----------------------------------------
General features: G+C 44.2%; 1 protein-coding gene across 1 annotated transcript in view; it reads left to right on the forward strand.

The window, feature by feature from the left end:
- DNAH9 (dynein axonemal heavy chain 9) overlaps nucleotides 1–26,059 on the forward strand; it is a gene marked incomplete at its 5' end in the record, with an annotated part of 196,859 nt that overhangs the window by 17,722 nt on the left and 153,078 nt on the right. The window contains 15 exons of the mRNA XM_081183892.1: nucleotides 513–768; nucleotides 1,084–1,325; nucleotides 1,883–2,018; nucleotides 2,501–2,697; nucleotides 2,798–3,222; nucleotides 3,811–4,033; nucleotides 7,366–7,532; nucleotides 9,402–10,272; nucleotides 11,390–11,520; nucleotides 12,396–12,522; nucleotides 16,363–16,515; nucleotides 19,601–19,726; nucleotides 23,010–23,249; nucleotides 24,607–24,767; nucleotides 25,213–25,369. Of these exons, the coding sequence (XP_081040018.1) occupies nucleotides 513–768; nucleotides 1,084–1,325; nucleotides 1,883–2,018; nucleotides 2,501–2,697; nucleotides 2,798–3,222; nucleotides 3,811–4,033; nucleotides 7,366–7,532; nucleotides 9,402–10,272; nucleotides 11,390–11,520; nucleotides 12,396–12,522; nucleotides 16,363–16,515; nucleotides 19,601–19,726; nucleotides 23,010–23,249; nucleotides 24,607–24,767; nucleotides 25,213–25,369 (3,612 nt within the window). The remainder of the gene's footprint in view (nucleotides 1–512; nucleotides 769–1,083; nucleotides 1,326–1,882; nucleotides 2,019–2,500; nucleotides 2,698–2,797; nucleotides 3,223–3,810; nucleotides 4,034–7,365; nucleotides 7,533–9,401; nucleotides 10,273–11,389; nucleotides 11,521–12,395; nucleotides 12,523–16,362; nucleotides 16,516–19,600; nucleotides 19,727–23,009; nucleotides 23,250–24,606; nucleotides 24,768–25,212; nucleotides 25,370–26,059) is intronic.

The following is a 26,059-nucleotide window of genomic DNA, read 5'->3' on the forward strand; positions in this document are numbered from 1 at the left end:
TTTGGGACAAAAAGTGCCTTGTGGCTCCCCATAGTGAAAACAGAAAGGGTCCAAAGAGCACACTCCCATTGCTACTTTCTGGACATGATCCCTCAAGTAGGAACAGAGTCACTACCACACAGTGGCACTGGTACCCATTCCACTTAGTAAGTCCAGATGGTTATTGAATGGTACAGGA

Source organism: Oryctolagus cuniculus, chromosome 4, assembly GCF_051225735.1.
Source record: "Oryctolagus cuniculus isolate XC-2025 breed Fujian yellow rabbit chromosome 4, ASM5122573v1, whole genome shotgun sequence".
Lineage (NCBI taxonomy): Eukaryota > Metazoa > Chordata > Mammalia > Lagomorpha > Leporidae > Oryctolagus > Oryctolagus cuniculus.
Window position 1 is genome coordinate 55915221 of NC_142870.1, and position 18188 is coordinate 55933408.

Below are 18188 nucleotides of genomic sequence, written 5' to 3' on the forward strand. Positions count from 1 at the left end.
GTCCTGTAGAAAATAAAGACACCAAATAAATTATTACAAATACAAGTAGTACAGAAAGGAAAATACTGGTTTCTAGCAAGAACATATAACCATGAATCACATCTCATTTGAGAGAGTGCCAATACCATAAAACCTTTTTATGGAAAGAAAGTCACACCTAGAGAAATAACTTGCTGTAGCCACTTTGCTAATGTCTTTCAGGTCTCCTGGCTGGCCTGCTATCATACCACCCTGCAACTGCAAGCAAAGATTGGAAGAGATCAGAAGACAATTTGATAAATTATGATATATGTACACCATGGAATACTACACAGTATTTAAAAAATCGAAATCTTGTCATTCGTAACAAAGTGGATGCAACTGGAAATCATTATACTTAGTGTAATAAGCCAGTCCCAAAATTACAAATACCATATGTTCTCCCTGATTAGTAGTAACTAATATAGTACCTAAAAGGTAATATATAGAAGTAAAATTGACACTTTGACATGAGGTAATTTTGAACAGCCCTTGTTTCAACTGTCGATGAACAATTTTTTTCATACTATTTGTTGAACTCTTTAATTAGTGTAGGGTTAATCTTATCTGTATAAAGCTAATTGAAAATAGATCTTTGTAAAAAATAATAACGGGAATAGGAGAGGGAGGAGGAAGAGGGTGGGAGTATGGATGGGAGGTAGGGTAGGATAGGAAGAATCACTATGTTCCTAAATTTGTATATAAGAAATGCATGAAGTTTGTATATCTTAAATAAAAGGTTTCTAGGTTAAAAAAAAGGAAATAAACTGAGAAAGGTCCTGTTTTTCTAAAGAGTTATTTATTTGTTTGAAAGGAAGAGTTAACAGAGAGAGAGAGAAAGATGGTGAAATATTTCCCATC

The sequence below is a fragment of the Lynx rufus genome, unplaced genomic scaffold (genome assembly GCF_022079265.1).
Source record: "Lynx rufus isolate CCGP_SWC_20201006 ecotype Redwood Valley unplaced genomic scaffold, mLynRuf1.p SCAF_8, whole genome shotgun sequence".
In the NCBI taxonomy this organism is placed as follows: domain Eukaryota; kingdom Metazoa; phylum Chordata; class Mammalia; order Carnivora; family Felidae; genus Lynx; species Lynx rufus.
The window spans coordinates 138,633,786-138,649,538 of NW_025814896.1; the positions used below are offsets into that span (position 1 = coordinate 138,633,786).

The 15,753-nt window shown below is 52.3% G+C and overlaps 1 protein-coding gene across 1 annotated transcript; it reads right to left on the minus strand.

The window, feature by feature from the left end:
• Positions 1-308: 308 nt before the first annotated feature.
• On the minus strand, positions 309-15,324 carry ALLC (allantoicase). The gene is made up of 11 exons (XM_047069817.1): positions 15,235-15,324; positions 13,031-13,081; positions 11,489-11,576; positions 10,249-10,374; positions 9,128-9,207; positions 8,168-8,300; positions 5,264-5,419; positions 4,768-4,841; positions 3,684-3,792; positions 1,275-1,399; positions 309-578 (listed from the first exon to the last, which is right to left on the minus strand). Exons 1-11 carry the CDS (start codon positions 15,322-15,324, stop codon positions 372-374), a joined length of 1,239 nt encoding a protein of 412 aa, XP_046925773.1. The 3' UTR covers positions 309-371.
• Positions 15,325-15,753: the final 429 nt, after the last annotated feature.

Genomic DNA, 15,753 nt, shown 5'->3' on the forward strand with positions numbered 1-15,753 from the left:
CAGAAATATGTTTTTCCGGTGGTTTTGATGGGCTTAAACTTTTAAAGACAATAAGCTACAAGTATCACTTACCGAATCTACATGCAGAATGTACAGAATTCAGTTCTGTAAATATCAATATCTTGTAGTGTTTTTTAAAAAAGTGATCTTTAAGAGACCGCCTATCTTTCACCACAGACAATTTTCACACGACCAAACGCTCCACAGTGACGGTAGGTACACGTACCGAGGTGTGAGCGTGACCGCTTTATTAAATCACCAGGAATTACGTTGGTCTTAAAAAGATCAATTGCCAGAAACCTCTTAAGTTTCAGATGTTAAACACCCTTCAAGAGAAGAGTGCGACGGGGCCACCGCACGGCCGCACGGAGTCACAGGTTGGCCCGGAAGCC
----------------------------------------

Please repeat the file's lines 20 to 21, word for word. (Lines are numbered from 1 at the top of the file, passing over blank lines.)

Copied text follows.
• Positions 15,325-15,753: the final 429 nt, after the last annotated feature.

Genomic DNA, 15,753 nt, shown 5'->3' on the forward strand with positions numbered 1-15,753 from the left: